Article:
Gloria Steinem  on being a Playboy Bunny via You Tube by hudsonunionsociety:

26 thoughts on “Women’s Liberation-What it was like to be a young woman in the 70s

  1. Dan Antion

    I was at a presentation two years ago at the National Archives. They were showing immigration documents and they were talking about a time when women were simply “assigned” the ethnic heritage of their husband. So if you were French and your husband was English, you were listed as being English. I haven’t been able to find more about that but it made me sad.

    Being the father of a young woman, I appreciate the “work” the women you
    Mention did, as well as the women in our generation. Thanks.

    Liked by 2 people

    Reply
  2. Silver Threading

    I loved this post! As an early feminist, I must tell you when I went into the Air Force in 1976 jaws dropped! At my first base I was the 13th woman on the base, and that included the nurses in the hospital! I have stories I should tell! LOL!

    Liked by 2 people

    Reply
  3. pattyalcala

    Thank you for sharing such great information. It is difficult for us to believe that young women today have no idea what it was like to be a woman in the 60’s and 70’s. Even though there were some female doctors, they were demeaned by their male peers and made fun of at the hospital. I witnessed it. Good for you!

    Liked by 1 person

    Reply
  4. luciemuses

    I used to feel uneasy about feminism. Partly because of bad experiences with any isms.But then I thought about it, and I feel that the first revolutionary activists need to go too far so that the world moves far enough. Nice post.

    Liked by 1 person

    Reply
  5. Prajakta

    This was a splendid post and very informative. I cannot believe those men voted thinking it was a joke! We have come far.. And what I especially liked is the way you presented this – no male bashing but only women taking a powerful stand.

    Liked by 2 people

    Reply
    1. Deborah Drucker Post author

      Thank You Prajakta. Elizabeth Blackwell applied to this medical school in 1849. It was unheard of that a woman would study to be a doctor. In the 1960s and 1970s there was a mood of revolution in the US. It was quite an exciting time. Civil Rights, Women’s Rights, Sexual Revolution, Anti-war movement, environmentalism. Young women felt empowered. 🙂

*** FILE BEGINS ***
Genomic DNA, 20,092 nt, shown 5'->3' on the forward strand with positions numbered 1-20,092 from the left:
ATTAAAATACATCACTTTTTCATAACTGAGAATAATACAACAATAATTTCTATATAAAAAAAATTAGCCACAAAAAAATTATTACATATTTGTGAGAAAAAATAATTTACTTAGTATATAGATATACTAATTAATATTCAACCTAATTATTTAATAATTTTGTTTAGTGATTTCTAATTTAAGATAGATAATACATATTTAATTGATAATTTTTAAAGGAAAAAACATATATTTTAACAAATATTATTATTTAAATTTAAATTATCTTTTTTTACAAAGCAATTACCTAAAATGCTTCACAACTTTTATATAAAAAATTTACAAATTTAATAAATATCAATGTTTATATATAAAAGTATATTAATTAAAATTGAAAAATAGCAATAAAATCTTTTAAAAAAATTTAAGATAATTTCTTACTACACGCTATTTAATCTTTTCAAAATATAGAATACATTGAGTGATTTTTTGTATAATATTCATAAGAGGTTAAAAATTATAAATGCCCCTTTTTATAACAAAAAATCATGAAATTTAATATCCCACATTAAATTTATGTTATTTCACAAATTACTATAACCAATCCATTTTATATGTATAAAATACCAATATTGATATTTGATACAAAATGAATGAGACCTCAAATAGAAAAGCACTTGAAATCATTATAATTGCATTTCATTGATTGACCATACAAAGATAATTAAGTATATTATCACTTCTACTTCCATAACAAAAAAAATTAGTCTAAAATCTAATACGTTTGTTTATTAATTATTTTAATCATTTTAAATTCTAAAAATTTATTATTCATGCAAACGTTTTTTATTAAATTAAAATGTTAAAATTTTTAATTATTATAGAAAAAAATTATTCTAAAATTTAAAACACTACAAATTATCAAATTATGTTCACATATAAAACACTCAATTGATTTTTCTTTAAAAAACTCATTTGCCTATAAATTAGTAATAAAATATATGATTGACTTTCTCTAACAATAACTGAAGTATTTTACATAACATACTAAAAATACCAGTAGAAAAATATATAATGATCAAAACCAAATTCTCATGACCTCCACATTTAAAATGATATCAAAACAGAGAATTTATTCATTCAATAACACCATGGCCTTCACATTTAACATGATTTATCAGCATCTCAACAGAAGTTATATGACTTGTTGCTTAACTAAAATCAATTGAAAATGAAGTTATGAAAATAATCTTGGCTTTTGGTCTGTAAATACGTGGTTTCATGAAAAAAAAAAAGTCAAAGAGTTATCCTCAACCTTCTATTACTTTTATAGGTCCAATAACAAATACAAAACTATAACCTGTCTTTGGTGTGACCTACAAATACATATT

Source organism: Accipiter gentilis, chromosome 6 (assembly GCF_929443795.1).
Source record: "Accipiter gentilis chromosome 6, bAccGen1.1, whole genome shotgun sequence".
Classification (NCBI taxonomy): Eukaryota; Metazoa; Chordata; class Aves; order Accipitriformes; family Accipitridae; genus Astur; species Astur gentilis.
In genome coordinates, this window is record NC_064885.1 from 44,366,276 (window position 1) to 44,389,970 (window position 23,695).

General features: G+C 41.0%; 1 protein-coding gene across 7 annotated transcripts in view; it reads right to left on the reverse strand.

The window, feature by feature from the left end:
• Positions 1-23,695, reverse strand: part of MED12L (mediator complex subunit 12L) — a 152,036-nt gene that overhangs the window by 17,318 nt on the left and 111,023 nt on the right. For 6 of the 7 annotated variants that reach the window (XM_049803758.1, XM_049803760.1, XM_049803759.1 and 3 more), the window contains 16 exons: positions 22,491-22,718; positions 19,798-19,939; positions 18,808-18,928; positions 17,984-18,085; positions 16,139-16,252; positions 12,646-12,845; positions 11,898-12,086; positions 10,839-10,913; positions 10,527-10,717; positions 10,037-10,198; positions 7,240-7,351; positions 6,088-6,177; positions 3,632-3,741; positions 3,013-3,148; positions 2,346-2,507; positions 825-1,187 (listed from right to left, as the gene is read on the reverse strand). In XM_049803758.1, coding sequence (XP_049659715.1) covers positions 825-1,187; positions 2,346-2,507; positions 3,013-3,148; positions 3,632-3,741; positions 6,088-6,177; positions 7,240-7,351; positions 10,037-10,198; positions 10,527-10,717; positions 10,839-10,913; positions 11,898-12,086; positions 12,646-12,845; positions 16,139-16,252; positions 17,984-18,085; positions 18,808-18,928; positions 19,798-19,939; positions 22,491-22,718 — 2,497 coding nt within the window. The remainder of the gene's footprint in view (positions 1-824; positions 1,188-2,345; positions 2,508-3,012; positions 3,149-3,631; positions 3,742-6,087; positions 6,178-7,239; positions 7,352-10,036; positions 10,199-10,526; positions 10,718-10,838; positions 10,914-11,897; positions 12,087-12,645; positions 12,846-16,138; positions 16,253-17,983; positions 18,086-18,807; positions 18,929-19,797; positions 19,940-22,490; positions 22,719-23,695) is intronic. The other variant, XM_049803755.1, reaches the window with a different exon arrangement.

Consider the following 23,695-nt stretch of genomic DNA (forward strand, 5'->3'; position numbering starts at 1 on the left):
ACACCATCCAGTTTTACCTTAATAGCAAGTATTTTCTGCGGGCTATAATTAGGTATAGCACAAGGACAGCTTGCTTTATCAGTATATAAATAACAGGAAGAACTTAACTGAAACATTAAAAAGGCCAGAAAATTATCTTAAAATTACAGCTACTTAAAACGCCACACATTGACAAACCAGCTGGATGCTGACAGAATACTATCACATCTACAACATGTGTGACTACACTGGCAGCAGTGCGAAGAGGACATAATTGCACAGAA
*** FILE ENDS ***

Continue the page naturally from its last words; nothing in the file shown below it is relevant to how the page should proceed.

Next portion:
Liked by 1 person

      Reply
  6. Audrey Meltzer

    Last night, I was reading something which reminded me of your very fine blog, Deborah. In the Feb 23/March 2 combined issue of “The New Yorker” magazine, there’s an article titled, “Last Girl in Larchmont” – about the late Joan Rivers. Under title, its says, “Joan Rivers was a survivor of a sexist era: a victim, a rebel, and, finally, an enforcer.” Born in 1933 and not starting to make it big til the 1960’s, she experienced enormous professional and, by extension, personal torment…and which still was evident in her chosen field up through the time of her untimely death last year. Taken from a different angle and another perspective…about the very tough world of ‘Show Biz’…it’s yet another example of how women have been influenced by, have endured, and have learned to give unique voices to prejudice.

    Liked by 1 person

    Reply
    1. Deborah Drucker Post author

      Thanks Audrey for your comment and adding some more information to the discussion. Joan Rivers and Phyllis Diller were both early female stand up comediennes. To do stand up you have to be very tough no matter what sex. They were tough and smart ladies.

      Like

      Reply